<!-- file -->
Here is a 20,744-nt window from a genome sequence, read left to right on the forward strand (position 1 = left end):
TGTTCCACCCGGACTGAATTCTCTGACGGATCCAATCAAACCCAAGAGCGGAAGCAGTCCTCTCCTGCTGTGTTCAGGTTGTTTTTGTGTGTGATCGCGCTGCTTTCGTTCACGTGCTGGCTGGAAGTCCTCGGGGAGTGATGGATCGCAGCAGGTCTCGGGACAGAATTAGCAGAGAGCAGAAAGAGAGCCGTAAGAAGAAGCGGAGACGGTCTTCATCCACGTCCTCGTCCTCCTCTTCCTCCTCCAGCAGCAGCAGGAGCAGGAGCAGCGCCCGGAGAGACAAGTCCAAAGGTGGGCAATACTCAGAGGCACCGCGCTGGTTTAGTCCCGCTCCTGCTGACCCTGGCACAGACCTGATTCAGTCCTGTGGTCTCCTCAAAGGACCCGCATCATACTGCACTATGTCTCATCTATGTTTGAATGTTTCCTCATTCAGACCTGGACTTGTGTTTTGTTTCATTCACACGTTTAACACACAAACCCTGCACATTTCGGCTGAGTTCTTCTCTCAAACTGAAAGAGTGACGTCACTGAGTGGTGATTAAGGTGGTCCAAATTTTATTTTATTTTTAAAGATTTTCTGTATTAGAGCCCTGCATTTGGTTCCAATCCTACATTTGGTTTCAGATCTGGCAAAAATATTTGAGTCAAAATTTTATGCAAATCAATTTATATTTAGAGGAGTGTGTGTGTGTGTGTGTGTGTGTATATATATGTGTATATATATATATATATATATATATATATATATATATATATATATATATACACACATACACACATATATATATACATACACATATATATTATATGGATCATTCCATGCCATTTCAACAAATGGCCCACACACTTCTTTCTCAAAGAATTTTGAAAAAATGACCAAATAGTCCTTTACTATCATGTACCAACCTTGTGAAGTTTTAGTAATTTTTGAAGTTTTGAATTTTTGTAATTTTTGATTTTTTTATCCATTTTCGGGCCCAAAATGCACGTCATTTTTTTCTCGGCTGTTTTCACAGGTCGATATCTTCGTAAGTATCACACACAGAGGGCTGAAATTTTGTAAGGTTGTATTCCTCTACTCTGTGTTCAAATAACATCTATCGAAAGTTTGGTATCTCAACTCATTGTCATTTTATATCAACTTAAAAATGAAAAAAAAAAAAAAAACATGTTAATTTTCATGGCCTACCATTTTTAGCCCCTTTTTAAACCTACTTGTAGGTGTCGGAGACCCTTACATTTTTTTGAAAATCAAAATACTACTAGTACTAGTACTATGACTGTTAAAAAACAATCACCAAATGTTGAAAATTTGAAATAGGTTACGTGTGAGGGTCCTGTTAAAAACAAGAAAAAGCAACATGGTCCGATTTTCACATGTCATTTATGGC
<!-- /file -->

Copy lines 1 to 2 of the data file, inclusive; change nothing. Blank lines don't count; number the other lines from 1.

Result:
Here is a 20,744-nt window from a genome sequence, read left to right on the forward strand (position 1 = left end):
TGTTCCACCCGGACTGAATTCTCTGACGGATCCAATCAAACCCAAGAGCGGAAGCAGTCCTCTCCTGCTGTGTTCAGGTTGTTTTTGTGTGTGATCGCGCTGCTTTCGTTCACGTGCTGGCTGGAAGTCCTCGGGGAGTGATGGATCGCAGCAGGTCTCGGGACAGAATTAGCAGAGAGCAGAAAGAGAGCCGTAAGAAGAAGCGGAGACGGTCTTCATCCACGTCCTCGTCCTCCTCTTCCTCCTCCAGCAGCAGCAGGAGCAGGAGCAGCGCCCGGAGAGACAAGTCCAAAGGTGGGCAATACTCAGAGGCACCGCGCTGGTTTAGTCCCGCTCCTGCTGACCCTGGCACAGACCTGATTCAGTCCTGTGGTCTCCTCAAAGGACCCGCATCATACTGCACTATGTCTCATCTATGTTTGAATGTTTCCTCATTCAGACCTGGACTTGTGTTTTGTTTCATTCACACGTTTAACACACAAACCCTGCACATTTCGGCTGAGTTCTTCTCTCAAACTGAAAGAGTGACGTCACTGAGTGGTGATTAAGGTGGTCCAAATTTTATTTTATTTTTAAAGATTTTCTGTATTAGAGCCCTGCATTTGGTTCCAATCCTACATTTGGTTTCAGATCTGGCAAAAATATTTGAGTCAAAATTTTATGCAAATCAATTTATATTTAGAGGAGTGTGTGTGTGTGTGTGTGTGTGTATATATATGTGTATATATATATATATATATATATATATATATATATATATATATATATATACACACATACACACATATATATATACATACACATATATATTATATGGATCATTCCATGCCATTTCAACAAATGGCCCACACACTTCTTTCTCAAAGAATTTTGAAAAAATGACCAAATAGTCCTTTACTATCATGTACCAACCTTGTGAAGTTTTAGTAATTTTTGAAGTTTTGAATTTTTGTAATTTTTGATTTTTTTATCCATTTTCGGGCCCAAAATGCACGTCATTTTTTTCTCGGCTGTTTTCACAGGTCGATATCTTCGTAAGTATCACACACAGAGGGCTGAAATTTTGTAAGGTTGTATTCCTCTACTCTGTGTTCAAATAACATCTATCGAAAGTTTGGTATCTCAACTCATTGTCATTTTATATCAACTTAAAAATGAAAAAAAAAAAAAAAACATGTTAATTTTCATGGCCTACCATTTTTAGCCCCTTTTTAAACCTACTTGTAGGTGTCGGAGACCCTTACATTTTTTTGAAAATCAAAATACTACTAGTACTAGTACTATGACTGTTAAAAAACAATCACCAAATGTTGAAAATTTGAAATAGGTTACGTGTGAGGGTCCTGTTAAAAACAAGAAAAAGCAACATGGTCCGATTTTCACATGTCATTTATGGC